It was around the 20th hour of intense questioning by the US Senate judiciary committee that the voice of Ketanji Brown Jackson, Joe Biden’s Supreme Court nominee, finally broke. The appeals court judge, who is on the cusp of becoming the first black woman to sit on America’s highest court, slid a tissue under her glasses as she told 22 senators what message she would give to the country’s youth.

Jackson, 51, recalled how, as a freshman at Harvard University, she was walking across campus feeling as if she did not belong when she encountered a black woman she did not know. “She looked at me and I guess she knew how I was feeling when she leaned over as we crossed and said ‘persevere’.”

“I would tell them [the American youth] to persevere,” she added after a pause, as her husband reached out to one of their two daughters.

This emotional exchange came amid the public vetting of Jackson’s nomination in a gruelling four-day hearing. The judiciary committee will now vote on whether to advance her nomination, after which the full Senate will vote whether, as now seems likely, Jackson will fill the lifetime Supreme Court seat vacated by the retiring Stephen Breyer.

As a black woman whose parents attended legally segregated schools and who is “fairly certain” her ancestors descended from slaves, Jackson’s confirmation would change the course of history. Since the court’s founding more than 230 years ago, 108 of its 115 justices have been white men. Only five women have sat on the country’s most powerful bench and only two African Americans, Thurgood Marshall and current justice Clarence Thomas.

Supreme Court appointments, long a landmark for any administration, have become increasingly fraught and polarised. But some court watchers have argued that Jackson’s confirmation last year by a bipartisan Senate vote to the federal appeals court — and before that to the US sentencing commission and as a federal district judge — could work in her favour.

Jackson’s appointment would have significant resonance in a country facing deep fissures around race and criminal justice. She would become the first Supreme Court justice with experience as a public defender — an attorney who represents criminal defendants, typically those who cannot afford their own representation.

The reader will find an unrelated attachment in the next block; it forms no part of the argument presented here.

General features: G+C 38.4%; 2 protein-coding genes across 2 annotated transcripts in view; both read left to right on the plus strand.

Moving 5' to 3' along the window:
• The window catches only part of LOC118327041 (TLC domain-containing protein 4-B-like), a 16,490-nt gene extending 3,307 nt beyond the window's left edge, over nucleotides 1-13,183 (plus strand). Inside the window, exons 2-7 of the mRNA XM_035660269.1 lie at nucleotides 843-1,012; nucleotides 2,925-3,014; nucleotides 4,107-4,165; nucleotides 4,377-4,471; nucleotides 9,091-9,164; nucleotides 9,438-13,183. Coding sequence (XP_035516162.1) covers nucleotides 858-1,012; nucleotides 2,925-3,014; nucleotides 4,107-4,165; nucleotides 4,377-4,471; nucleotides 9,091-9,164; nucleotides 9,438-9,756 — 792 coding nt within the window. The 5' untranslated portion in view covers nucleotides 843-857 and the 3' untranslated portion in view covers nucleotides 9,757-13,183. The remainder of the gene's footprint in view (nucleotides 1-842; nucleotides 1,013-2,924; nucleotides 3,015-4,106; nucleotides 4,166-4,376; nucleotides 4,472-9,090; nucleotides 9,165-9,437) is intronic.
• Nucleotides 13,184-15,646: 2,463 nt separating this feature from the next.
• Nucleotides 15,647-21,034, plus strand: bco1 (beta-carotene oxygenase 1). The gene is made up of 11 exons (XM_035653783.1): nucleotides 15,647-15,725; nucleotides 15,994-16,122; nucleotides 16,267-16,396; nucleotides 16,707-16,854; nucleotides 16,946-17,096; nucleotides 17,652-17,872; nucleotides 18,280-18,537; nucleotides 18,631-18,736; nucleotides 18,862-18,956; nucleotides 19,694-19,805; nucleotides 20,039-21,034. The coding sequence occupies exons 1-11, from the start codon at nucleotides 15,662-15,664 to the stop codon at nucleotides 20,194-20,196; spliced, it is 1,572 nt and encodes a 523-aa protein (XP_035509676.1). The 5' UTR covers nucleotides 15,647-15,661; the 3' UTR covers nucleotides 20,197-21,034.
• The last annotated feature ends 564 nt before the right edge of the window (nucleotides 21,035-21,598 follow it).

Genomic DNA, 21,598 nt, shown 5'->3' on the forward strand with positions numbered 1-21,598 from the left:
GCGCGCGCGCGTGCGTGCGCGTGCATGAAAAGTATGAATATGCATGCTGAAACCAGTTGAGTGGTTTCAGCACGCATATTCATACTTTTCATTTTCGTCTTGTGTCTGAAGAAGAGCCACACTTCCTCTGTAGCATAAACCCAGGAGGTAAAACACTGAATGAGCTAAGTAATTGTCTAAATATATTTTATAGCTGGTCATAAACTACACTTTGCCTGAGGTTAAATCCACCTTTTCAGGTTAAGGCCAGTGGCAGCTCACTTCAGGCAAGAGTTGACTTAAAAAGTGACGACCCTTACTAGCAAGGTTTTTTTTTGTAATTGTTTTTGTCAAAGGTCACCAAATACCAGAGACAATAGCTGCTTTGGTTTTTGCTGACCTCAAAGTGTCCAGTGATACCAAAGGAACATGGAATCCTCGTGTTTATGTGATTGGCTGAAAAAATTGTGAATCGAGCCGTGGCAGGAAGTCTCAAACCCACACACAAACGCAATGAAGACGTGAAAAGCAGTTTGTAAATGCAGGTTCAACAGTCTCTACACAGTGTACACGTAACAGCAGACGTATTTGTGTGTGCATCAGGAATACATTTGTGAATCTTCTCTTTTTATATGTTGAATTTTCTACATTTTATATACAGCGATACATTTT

“You’re a person that is so much more than your race and gender. You are a Christian, you’re a mom, you’re an intellect,” said Cory Booker, a Democratic senator from New Jersey on the judiciary committee. “[But] it’s hard for me not to look at you and not to see my mom, not to see my cousins . . . I see my ancestors and yours.”

This is also Biden’s first — and probably only — opportunity to make his mark on the court and fulfil his promise to nominate a black woman. Former president Donald Trump made three Supreme Court appointments, cementing a 6-3 split between conservative and liberal justices. Jackson’s confirmation would not ruffle the bench’s ideological make-up at a time when it is considering cases on issues such as abortion, voting rights and affirmative action, but it would ensure its liberal wing does not lose further ground.

Kenneth Feinberg, a lawyer who worked with Jackson in the early 2000s, believed she “would be eminently qualified to succeed justice Breyer”. “She has firm views but I remember her being very, very accommodating.”

Born in Washington and raised in Miami, Florida, Jackson showed promise early, joining her school’s student government and winning national prizes for her speech and debate team.

Richard Rosenthal, a former schoolmate and appellate lawyer, recalled the day her acceptance to Harvard was announced at their large, often underfunded public high school. “The entire class immediately leapt to its feet, exploded in applause, and ran over to Ketanji to embrace her,” he said during the hearings. “Nobody was jealous, nobody was resentful . . . and nobody was at all surprised.”

After Harvard Law School, Jackson kicked off a career that ranged from private practice to the US sentencing commission. She clerked for three judges, including Breyer and then rose steadily through the ranks, becoming a judge nearly a decade ago, first in the district court and then in the Washington DC appeals court, typically seen as America’s second most important.

Jackson’s background has been lauded by both parties. But this week the opposition took aim at her legal record, focusing on both individual sentences and her work as a public defender linked to Guantánamo Bay, the US military base in Cuba that became home to a prison after the September 11 2001 attacks. Jackson told the committee that public defenders do not pick clients and that they “[stand up] for the constitutional value of representation”.

Confirmation hearings are known for antagonistic exchanges and constant interjections — Senator Ted Cruz interrupted Jackson approximately 15 times during his 20-minute slot, as well as asking whether she agreed with the idea that “babies are racist” — but she remained stoic throughout.

Never though was her tone as deliberate as when she explained what drives her. “I have dedicated my career to ensuring that the words engraved on the front of the Supreme Court building, ‘Equal justice under law’, are a reality and not just an ideal,” she told the committee. Her nomination was a “historic chance . . . to inspire future generations and to ensure liberty and justice for all”.

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